In short: Love this race but where oh where were the water staions this year? In full: Love doing this race as a great way to break in the new year. On this occasion though I would have to ask where oh where were all the water stations? Have the cut backs that we've all been suffering taken their toll on the Watford Harriers too. Last year we had excessive use of Galtorade being handed out and this year there was nowt. I turned up thinking I wouldn't need to bother with gels etc, oh how wrong I was. By half way round I was suffering as all I had seen up to this point was one lousy basic water stop and nothing more than that, not even squash. C'mon Watford Harriers you can do better than this!! Date of review: February 6, 2011
In short: Needs to be better organised for ultra runners In full: I opted to do the whole distance as an ultra runner entry as this is only something the organisers have been allowing for the last couple of years as previously its always been a 4 stage relay event, which it is still too. It was a lovely day as the sun was bright but boy was it cold. We started out at 8am from just outside Peterborough Cathedral and it was apparently -7c, cold enough I feel. In fact it was so cold that my water bottles froze up so I couldn't drink from them. This was made worse by the fact that there didn't seem to be any drinks stations on route just for the ultra runners so staying hydrated became a problem as the cold air bit. I can understand that there may have only been 30 ultras entered but we shouldn't have been forgotten about either as this seemed to be the feeling I got. It wouldn't have taken much to have a single table set up at the hand over points just for the ultra entries with a bowl of jelly babies and squash, maybe a pointer for the future if they want to continue to attract ultra runners. Also these hand over points (for the relay teams) were at 6, 17, 28 & 38 (finish) appox which is a long time to go without drinking when doing the whole distance. The terrain was mostly very flat and featureless but was also very tough underfoot as we ran mostly on tracks and across fields and by river edge which because of the snow and frozen ground made it feel like we were running on razor blades at times. There were a couple of guys who started at the same time as me who were wearing those bear feet type running shoes, I don't know if they finished as they must have found it really hard going on some of that ground. My only other gripe was the fact the finish is so far from the start, not so good for people who have travelled from outside the area by themselves. Could be so much better. Date of review: November 29, 2010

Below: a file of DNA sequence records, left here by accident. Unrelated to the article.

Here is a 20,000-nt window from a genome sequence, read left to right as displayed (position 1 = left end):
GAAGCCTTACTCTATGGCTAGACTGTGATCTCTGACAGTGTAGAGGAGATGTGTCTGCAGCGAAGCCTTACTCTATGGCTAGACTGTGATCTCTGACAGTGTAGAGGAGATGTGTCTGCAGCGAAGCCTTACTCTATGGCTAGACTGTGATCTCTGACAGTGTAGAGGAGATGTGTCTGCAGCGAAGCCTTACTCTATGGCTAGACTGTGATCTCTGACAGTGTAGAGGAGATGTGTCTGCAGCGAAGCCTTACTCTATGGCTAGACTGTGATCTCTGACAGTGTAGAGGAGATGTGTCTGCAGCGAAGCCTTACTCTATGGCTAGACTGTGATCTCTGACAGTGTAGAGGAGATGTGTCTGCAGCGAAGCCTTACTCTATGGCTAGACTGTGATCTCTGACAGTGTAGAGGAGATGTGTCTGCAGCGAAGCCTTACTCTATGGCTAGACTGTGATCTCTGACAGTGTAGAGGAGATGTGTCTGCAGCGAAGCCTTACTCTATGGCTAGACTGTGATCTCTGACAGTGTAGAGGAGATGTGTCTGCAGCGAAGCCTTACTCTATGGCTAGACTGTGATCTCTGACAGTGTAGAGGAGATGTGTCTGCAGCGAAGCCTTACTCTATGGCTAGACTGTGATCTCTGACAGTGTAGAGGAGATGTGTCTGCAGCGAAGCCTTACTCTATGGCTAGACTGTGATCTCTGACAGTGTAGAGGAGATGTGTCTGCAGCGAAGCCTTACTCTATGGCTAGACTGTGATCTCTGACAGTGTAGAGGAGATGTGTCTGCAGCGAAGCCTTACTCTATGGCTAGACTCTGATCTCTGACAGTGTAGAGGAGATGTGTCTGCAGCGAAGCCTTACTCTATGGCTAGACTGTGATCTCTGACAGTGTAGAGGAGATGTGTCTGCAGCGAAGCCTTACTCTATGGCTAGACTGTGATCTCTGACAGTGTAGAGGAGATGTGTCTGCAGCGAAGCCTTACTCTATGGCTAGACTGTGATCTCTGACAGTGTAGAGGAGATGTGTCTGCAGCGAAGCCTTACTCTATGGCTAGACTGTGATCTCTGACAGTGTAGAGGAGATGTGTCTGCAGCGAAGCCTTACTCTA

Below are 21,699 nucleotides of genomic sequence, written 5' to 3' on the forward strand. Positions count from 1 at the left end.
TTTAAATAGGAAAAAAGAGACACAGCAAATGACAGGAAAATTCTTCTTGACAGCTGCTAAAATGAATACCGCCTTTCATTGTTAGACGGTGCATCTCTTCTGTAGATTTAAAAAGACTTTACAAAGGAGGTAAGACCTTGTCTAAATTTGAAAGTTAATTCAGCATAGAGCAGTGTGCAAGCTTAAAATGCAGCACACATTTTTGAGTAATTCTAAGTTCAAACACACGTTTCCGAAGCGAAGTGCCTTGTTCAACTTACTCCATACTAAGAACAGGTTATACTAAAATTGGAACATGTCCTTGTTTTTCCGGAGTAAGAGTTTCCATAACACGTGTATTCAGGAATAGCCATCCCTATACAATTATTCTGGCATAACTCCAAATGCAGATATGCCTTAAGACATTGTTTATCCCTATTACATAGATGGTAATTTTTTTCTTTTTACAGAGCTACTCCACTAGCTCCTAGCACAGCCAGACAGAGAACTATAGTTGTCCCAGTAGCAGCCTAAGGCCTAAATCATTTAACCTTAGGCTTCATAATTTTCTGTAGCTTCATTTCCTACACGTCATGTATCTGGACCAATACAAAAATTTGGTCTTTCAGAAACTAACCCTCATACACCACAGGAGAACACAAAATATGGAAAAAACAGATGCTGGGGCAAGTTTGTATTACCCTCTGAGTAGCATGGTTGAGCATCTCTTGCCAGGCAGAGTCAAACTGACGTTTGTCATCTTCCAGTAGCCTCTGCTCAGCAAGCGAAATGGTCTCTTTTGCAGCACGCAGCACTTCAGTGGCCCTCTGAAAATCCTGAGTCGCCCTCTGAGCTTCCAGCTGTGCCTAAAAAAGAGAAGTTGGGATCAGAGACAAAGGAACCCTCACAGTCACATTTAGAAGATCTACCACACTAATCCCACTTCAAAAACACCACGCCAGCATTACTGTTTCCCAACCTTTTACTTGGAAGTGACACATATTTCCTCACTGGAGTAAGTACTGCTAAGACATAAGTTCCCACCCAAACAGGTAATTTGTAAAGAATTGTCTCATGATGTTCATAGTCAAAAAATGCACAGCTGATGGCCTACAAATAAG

In short: If you only do one marathon? In full: What a day out. Once again fantastic in every way, hard to fault. The best thing about this years event was the fact that the sun came out (unlike last year)albeit it was very windy, to the point of being knocked over. This marathon has it all, one of the best that in my opinion gets better and better, I'll be back, again. Date of review: October 23, 2010
In short: Fantastic off road marathon hard to fault In full: This will go down as one of my favourites for many reasons. First of all it had a very respectable start time of 10 am, secondly it was close to where I live (bonus as most always need a very early alarm call to make the start) and thirdly it had all the qualities I look for in a off road marathon. Also its worth mentioning the fact that it was very very cheap to enter, value for money big time. The start was a bit of a trek, nearly 1.5 miles from where you had to pick up your race number up from but just so long as you got there with plenty of time this wasn't too much of a problem and some may have used this as a warm up. The checkpoints were set out about 5-6 miles apart but were well stocked with good drinks and jelly babies etc. The people manning them were also in good form. This marathon needed total self navigation to get round and as there were only 36 people apparently doing the full marathon this made it a little hard to follow others that knew the way when things thinned out so I downloaded the garmin course off their website and it worked a treat to use without too many mishaps. No medal at the end but that was ok as I still finished with a smile on my face due to the experience of taking part in a great event that could be bigger and better in the future. I'll be back. Date of review: September 13, 2010